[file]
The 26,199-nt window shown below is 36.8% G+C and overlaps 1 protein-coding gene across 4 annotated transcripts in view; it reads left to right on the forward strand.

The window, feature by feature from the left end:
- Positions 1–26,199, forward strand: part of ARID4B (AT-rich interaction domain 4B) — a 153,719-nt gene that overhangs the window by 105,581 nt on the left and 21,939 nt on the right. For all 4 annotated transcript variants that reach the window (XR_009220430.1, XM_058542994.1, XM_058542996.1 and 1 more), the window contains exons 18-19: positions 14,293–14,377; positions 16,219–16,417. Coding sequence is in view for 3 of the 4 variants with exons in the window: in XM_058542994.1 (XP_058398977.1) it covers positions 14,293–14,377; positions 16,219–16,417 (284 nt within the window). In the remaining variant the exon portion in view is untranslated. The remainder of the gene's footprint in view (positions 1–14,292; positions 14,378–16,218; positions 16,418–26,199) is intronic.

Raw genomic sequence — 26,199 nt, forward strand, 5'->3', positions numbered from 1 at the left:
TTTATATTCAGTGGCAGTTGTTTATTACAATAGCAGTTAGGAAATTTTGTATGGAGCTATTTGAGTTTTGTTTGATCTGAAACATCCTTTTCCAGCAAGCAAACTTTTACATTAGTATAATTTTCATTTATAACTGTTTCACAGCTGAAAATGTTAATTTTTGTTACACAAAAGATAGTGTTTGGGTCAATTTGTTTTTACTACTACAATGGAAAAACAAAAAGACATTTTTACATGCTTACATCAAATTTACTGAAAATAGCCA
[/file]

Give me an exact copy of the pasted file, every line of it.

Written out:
The 26,199-nt window shown below is 36.8% G+C and overlaps 1 protein-coding gene across 4 annotated transcripts in view; it reads left to right on the forward strand.

The window, feature by feature from the left end:
- Positions 1–26,199, forward strand: part of ARID4B (AT-rich interaction domain 4B) — a 153,719-nt gene that overhangs the window by 105,581 nt on the left and 21,939 nt on the right. For all 4 annotated transcript variants that reach the window (XR_009220430.1, XM_058542994.1, XM_058542996.1 and 1 more), the window contains exons 18-19: positions 14,293–14,377; positions 16,219–16,417. Coding sequence is in view for 3 of the 4 variants with exons in the window: in XM_058542994.1 (XP_058398977.1) it covers positions 14,293–14,377; positions 16,219–16,417 (284 nt within the window). In the remaining variant the exon portion in view is untranslated. The remainder of the gene's footprint in view (positions 1–14,292; positions 14,378–16,218; positions 16,418–26,199) is intronic.

Raw genomic sequence — 26,199 nt, forward strand, 5'->3', positions numbered from 1 at the left:
TTTATATTCAGTGGCAGTTGTTTATTACAATAGCAGTTAGGAAATTTTGTATGGAGCTATTTGAGTTTTGTTTGATCTGAAACATCCTTTTCCAGCAAGCAAACTTTTACATTAGTATAATTTTCATTTATAACTGTTTCACAGCTGAAAATGTTAATTTTTGTTACACAAAAGATAGTGTTTGGGTCAATTTGTTTTTACTACTACAATGGAAAAACAAAAAGACATTTTTACATGCTTACATCAAATTTACTGAAAATAGCCA